Letters Reveal What the World Was Like the Day JFK Was Shot

(AP Photo, File)

Going through a box of memorabilia from family and friends recently, I found two letters. (The story you’re about to read is true; the names have been changed to protect the innocent.) On the morning of Nov. 22, 1963, a young married professional in Dallas wrote to his parents. After discussing some recently purchased furniture, he added off-handedly:


In about three hours from now the President and his party will pass in front of our office. It is raining and the city is out with street washers washing it off and people out in the rain picking up paper. It is really comical. Laura has a Doctor’s appointment this morning and then she is coming by here and we are going to lunch. Aaron is going to meet us for lunch. Laura wants to go over to the Trade Mart for lunch so that she can see Jackie. I don’t know how much we will be able to see but I guess we will go over.

If it had kept raining, the 35th president of the United States would not have been riding in an open car. But the skies cleared up, and the program went on as planned.

This young man followed up with another letter on Nov. 23, 1963:

Dear Mother and Dad:

I am sure that you as well as we and the rest of the country find it hard to believe what happened yesterday.

Laura and I had gone to the Marriott Motel across from the Trade Mart to have a sandwich before going over to the Trade Mart to hear Kennedy. We had just paid the check and were walking out when we saw the two Presidential limousines pass the front of the Trade Mart. This was the route that they were to take and he was to enter the side door of the Trade Mart. I told Laura that they certainly were going pretty fast. We actually could not tell what had happened or if anything was wrong.

We went into the Trade Mart and most of the people were seated for the banquet. A friend of mine came up to me and told me the President had been shot. As most people would have thought we took it as a joke. We began to tell that he was serious and then someone came up with a radio. The people in the banquet area still had not heard the news and they were still playing music. We had been informed by a policeman that we would not be able to leave until the President left. I told Laura at the time that this was the time to get out before they announced it to the crowd. We got out and headed for the car.

By this time it was on all the radios and that area was flooded with sirens, policeman [sic], and ambulances. Reporters were packed in Ambulances going to Parkland Hospital. In case you do not remember, Parkland is on Harry Hines and about one half mile from my office.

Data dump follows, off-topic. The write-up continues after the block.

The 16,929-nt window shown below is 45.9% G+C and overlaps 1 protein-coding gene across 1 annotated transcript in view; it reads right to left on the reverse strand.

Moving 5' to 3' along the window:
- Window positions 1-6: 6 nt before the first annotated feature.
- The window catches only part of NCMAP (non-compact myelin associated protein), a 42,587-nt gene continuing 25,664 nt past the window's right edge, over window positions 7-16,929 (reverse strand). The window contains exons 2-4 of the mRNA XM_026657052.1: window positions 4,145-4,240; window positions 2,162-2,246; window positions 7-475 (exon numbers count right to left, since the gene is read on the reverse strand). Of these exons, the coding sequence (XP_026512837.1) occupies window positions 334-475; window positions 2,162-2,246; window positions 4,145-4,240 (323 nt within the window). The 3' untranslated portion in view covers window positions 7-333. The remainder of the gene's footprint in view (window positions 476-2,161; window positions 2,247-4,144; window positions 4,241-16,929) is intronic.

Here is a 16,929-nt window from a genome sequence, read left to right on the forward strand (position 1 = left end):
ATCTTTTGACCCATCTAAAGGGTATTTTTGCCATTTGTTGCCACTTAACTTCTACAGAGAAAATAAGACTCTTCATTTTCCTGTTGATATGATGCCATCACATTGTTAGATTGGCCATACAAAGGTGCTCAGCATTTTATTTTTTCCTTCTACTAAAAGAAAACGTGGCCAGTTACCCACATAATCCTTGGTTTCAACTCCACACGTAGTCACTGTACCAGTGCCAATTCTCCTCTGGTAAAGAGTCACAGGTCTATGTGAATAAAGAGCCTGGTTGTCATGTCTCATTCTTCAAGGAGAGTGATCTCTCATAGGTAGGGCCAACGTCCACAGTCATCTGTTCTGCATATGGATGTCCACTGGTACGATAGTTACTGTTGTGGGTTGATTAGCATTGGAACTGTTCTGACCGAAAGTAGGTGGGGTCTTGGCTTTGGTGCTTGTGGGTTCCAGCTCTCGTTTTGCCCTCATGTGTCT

A policeman stopped me and asked if I would take a reporter to Parkland Hospital. She got in the car and we were to cross some train tracks. If you remember these are the tracks between the office and Trade Mart. This is only a distance of about 400 yards. A train was going to cross the crossing and a policeman jumped on the train and stopped the train. This could have been done for two reasons. The train was actually coming from the area where Kennedy had been shot and it was also blocking traffic between the Trade Mart and Parkland Hospital.

All of this was happening between 12:25 p.m. and 1:00 p.m. I remember that we kept looking at our watches in the Marriott to get out in time. In wasn’t until after that we had left Parkland that we found out that he had died. This is a day that we will long remember and you just seemed to be swept up with all that was happening.


That day fifty-nine years ago, which went so very differently from what this young man and his wife expected, changed everything in ways that even today aren’t fully understood. The Warren Commission report asserted that the assassin Lee Harvey Oswald acted alone, but there is an entire cottage industry of alternative explanations and lingering suspicions that the CIA and/or FBI were involved. After the Russian collusion hoax and more that we have seen over the last few years (and before that, going all the way back to the Gulf of Tonkin incident that got us into the Vietnam War), that’s a lot more plausible than it used to be, but we may never know for sure.

Related: JFK’s Harvard Entrance Essay Resurfaces, Is Branded ‘Peak White Mediocrity’

In any case, there is so much about JFK and his death that is eerily reminiscent of our situation today: the establishment media covering up his Addison’s disease and personal peccadilloes just as zealously as it covers today for Old Joe’s dementia and his crack-addicted, corrupt son; growing suspicions that the government is not leveling with us; and even questions about the veracity of election results (Richard Nixon was sure that the 1960 election had been stolen from him but opted not to contest it).

The world we live in was born in many ways during the JFK era. And just as that young couple of my acquaintance unsuspectingly went to the Trade Mart to see the president while world-changing events were taking place, so today most Americans are still going about their business as usual without realizing how severely the Left and America’s other enemies are threatening our republic and our society today. (That’s the focus of my forthcoming book, The Sumter Gambit: How the Left Is Trying to Foment a Civil War.) But as it soon became horrifying clear what had happened on Nov. 22, 1963 (if not why, or by whom), so also what is happening today will all become obvious eventually.




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